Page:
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Posts Tagged ‘societe des alcools de québec’

container-furniture-montrealWhen you move to Montréal you probably want to bring your personal items with you.Unless you’re coming from continental North America, your possessions will be coming by boat.

 

The first big question you need to ask yourself is: do I sell or do I ship? When you get a quote for your shipment, which will be around about €9000 / £6000 for a family-sized house you will ask yourself this question. So of course, sell and buy new! Stop though, second hand furniture is hard to sell and isn’t very valuable – yet new furniture can be very expensive.

 

Hence, when you add up the replacement value of your furniture, electrical goods, books and clothes, you’ll find that it is several times that of the cost of shipping your container.

 

How do you find a shipping company? Ask around or look in yellow pages for specialists in international residential shipping. Generally, try to avoid companies specialising in office moving because they don’t have the expertise in packing odd shaped home furniture and are likely to charge you more. Remember though the golden rule: shop around as prices can vary a lot.

 

Once your container arrives in Montréal it’s more than likely that Customs will inspect it. Montréal port authorities like to go through residential containers. The cost of the inspection will probably be around $600 but could be as much as $2000 so make sure you budget for the worst.

 

After the customs inspection you will need to go to the SAQ* to declare your alcohol. Unopened spirits bottles are NOT taxable. Open all of your spirits bottles before putting them in the container and empty out an inch. This will save you around $7 a bottle. Wine costs around $6 a bottle. For the SAQ you will need:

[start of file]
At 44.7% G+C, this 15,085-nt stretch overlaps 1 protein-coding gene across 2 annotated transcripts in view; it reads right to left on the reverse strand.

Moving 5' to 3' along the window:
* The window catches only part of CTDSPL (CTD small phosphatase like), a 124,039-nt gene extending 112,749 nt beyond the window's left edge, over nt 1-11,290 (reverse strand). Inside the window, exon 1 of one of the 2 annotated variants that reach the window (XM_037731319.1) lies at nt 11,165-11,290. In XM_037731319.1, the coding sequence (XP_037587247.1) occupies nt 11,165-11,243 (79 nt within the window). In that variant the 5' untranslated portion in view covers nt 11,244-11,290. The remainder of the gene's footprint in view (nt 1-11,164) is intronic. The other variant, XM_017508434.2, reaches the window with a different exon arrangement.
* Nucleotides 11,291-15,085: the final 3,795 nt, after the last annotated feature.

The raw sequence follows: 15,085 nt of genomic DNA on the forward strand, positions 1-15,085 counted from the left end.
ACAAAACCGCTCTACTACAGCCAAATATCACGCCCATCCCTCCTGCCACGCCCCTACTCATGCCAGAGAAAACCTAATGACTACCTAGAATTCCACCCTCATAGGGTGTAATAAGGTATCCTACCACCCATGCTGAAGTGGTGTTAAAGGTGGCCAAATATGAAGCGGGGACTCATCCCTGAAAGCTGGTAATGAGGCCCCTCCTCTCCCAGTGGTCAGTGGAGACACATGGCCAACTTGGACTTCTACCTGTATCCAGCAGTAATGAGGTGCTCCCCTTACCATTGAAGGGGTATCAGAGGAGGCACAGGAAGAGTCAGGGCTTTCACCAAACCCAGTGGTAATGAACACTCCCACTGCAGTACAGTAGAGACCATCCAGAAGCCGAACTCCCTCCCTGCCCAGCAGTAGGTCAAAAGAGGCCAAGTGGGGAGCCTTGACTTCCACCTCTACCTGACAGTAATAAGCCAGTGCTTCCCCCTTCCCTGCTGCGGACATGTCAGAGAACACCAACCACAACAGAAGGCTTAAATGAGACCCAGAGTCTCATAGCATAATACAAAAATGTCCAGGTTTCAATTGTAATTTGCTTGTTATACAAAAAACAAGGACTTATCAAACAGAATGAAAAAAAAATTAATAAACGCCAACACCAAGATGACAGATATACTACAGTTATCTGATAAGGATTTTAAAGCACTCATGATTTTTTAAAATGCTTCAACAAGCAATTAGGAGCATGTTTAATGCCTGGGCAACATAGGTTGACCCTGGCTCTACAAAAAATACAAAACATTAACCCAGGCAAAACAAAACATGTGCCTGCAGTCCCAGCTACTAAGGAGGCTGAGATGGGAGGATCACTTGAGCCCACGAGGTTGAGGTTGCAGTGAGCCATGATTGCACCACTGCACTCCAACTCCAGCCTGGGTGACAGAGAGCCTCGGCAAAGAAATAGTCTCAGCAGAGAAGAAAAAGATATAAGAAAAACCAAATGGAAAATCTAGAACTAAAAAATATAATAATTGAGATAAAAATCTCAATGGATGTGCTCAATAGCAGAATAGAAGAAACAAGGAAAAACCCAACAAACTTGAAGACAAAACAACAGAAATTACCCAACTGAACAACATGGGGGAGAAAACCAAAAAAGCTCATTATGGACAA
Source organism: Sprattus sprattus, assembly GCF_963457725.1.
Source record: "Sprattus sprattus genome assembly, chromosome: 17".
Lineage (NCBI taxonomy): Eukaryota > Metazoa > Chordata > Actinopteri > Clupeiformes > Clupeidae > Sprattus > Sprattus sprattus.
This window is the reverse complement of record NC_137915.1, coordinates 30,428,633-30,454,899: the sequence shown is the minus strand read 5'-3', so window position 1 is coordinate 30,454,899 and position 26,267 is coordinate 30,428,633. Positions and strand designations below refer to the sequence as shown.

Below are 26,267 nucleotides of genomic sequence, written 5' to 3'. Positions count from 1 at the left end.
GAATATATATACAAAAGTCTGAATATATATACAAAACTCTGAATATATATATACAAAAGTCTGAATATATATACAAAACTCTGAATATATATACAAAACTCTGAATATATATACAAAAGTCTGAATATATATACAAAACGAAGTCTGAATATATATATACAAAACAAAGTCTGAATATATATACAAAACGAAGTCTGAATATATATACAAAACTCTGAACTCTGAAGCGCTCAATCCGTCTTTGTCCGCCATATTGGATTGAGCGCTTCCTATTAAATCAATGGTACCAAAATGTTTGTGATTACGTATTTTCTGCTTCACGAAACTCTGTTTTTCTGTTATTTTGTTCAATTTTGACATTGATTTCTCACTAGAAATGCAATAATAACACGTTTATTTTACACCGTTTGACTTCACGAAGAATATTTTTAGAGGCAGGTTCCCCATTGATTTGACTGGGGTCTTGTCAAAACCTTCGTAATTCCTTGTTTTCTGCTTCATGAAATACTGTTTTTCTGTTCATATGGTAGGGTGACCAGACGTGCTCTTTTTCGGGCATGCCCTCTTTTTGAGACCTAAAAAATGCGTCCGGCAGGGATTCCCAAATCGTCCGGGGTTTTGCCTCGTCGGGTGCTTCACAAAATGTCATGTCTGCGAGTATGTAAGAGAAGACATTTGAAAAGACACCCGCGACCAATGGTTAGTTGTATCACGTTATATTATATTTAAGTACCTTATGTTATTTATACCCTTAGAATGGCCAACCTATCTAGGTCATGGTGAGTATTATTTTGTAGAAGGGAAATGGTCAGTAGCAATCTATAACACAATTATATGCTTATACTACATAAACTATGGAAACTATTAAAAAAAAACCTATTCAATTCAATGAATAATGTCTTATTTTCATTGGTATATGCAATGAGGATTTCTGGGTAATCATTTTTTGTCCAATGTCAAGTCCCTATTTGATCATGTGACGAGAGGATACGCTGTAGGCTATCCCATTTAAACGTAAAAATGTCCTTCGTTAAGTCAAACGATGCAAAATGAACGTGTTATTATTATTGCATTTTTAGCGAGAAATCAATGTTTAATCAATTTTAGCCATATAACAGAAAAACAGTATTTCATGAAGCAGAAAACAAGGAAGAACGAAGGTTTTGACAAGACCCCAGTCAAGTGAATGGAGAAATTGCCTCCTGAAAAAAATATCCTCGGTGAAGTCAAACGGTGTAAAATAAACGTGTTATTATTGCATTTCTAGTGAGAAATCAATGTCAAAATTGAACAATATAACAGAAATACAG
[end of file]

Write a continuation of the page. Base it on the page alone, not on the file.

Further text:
– a copy of your manifest (supplied by your Canadian Removals Company)

– your Permanent Resident or Temporary Work Permit card

– your B4 form you received from customs when you landed

– a copy of your goods to follow list

 

Once you’ve been to the SAQ you need to telephone Canada customs* for a meeting, and go down to the customs hall just before the alloted time. At this point, they will take your well prepared goods to follow list and determine how much extra you have to pay for your alcohol. You will need:

– a copy of your manifest

– your Permanent Resident or Temporary Work Permit card

– your B4 form you received from customs when you landed

– a copy of your goods to follow list

 

Apparently the British are very good at preparing goods to follow lists – this is effectively just a list of what’s in your boxes, on a high level, and the approximate value. For your spirits it’s worthwhile noting them individually as Canada Customs will ask what they are  and what their strength is in order to charge you appropriately.

 

Once finished, Canada Customs will give you a stamped copy of your manifest and you take this to your removals company who can then organise your move. If your container has been examined, ask your removals company to double check that it has been blocked before they move it. Blocking is placing wood barriers in the container to stop your belongings from shifting (and breaking) during transit.

 

It’s worthwhile double checking with the company you contracted with in your original country and the one in Canada to make sure that the Canadian end will respect the terms of the contract you have. We were surprised to discover that our Canadian removals company would not rebuild the furniture that the Belgians dismantled. After a lot of wasted time the Belgian company agreed to pay to have everything put back together, but it’s a lot of messing around when all you really want is to have your boxes unpacked!

 

 

Addresses:

*SAQ

7500 TELLIER ST.

MONTREAL, QC.

H1N 3W5

TEL: 514-254-2020

Open: 8.30am until 4pm

 

*Canada Customs

400 PLACE D’YOUVILLE

OLD MONTREAL, QC

(CROSS STREET: MC GILL)

H2Y 2C2

TEL: 514-350-6142

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domaine-pinnacle-ice-ciderIce cider is a relatively new speciality from Québec. It’s quite a sweet drink with a slight fresh apple taste – definitely worth trying and something that will be becoming more popular.

It can be drunk as an aperatif, as a dessert wine, possibly after a meal – but I’m a bit less convinced about that.

The production of Ice Cider is concentrated in the Eastern Townships of Québec. The apples are left on the tree until they are frozen, they are then picked and fermented resulting in a strong drink that is Ice Cider.

One of the largest producers is Domaine Pinnacle, and very nice it is too. If you’re interested in learning more, here’s a nice article from the Globe and Mail.

Ice cider is of course available from the SAQ, the Société des Alcools de Québec and from other speciality stores around the world.

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